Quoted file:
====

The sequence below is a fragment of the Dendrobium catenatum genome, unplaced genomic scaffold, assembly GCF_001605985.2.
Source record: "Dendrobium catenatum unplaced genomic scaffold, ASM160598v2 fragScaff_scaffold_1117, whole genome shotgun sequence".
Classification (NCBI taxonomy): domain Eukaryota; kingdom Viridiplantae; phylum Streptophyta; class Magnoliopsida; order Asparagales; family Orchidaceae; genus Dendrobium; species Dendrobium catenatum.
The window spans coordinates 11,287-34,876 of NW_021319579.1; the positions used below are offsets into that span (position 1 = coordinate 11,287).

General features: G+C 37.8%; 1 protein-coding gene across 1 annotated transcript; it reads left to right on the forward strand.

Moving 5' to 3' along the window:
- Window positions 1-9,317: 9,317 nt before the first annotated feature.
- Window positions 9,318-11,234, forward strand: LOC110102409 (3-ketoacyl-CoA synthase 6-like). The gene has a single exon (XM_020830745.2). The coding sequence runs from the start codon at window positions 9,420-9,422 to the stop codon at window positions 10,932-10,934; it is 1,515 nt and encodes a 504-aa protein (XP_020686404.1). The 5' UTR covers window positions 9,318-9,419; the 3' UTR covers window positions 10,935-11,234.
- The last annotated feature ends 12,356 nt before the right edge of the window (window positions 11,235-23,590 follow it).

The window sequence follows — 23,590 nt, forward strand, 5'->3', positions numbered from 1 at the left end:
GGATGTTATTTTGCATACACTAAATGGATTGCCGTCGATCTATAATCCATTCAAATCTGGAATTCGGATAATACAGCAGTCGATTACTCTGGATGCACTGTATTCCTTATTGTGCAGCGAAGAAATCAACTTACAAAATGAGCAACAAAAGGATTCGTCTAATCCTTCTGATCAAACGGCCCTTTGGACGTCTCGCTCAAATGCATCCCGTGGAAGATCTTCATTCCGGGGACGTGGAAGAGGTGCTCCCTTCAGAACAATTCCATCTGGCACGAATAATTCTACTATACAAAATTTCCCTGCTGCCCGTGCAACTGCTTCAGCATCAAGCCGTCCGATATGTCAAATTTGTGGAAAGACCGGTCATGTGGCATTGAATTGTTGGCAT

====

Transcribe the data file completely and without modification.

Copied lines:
The sequence below is a fragment of the Dendrobium catenatum genome, unplaced genomic scaffold, assembly GCF_001605985.2.
Source record: "Dendrobium catenatum unplaced genomic scaffold, ASM160598v2 fragScaff_scaffold_1117, whole genome shotgun sequence".
Classification (NCBI taxonomy): domain Eukaryota; kingdom Viridiplantae; phylum Streptophyta; class Magnoliopsida; order Asparagales; family Orchidaceae; genus Dendrobium; species Dendrobium catenatum.
The window spans coordinates 11,287-34,876 of NW_021319579.1; the positions used below are offsets into that span (position 1 = coordinate 11,287).

General features: G+C 37.8%; 1 protein-coding gene across 1 annotated transcript; it reads left to right on the forward strand.

Moving 5' to 3' along the window:
- Window positions 1-9,317: 9,317 nt before the first annotated feature.
- Window positions 9,318-11,234, forward strand: LOC110102409 (3-ketoacyl-CoA synthase 6-like). The gene has a single exon (XM_020830745.2). The coding sequence runs from the start codon at window positions 9,420-9,422 to the stop codon at window positions 10,932-10,934; it is 1,515 nt and encodes a 504-aa protein (XP_020686404.1). The 5' UTR covers window positions 9,318-9,419; the 3' UTR covers window positions 10,935-11,234.
- The last annotated feature ends 12,356 nt before the right edge of the window (window positions 11,235-23,590 follow it).

The window sequence follows — 23,590 nt, forward strand, 5'->3', positions numbered from 1 at the left end:
GGATGTTATTTTGCATACACTAAATGGATTGCCGTCGATCTATAATCCATTCAAATCTGGAATTCGGATAATACAGCAGTCGATTACTCTGGATGCACTGTATTCCTTATTGTGCAGCGAAGAAATCAACTTACAAAATGAGCAACAAAAGGATTCGTCTAATCCTTCTGATCAAACGGCCCTTTGGACGTCTCGCTCAAATGCATCCCGTGGAAGATCTTCATTCCGGGGACGTGGAAGAGGTGCTCCCTTCAGAACAATTCCATCTGGCACGAATAATTCTACTATACAAAATTTCCCTGCTGCCCGTGCAACTGCTTCAGCATCAAGCCGTCCGATATGTCAAATTTGTGGAAAGACCGGTCATGTGGCATTGAATTGTTGGCAT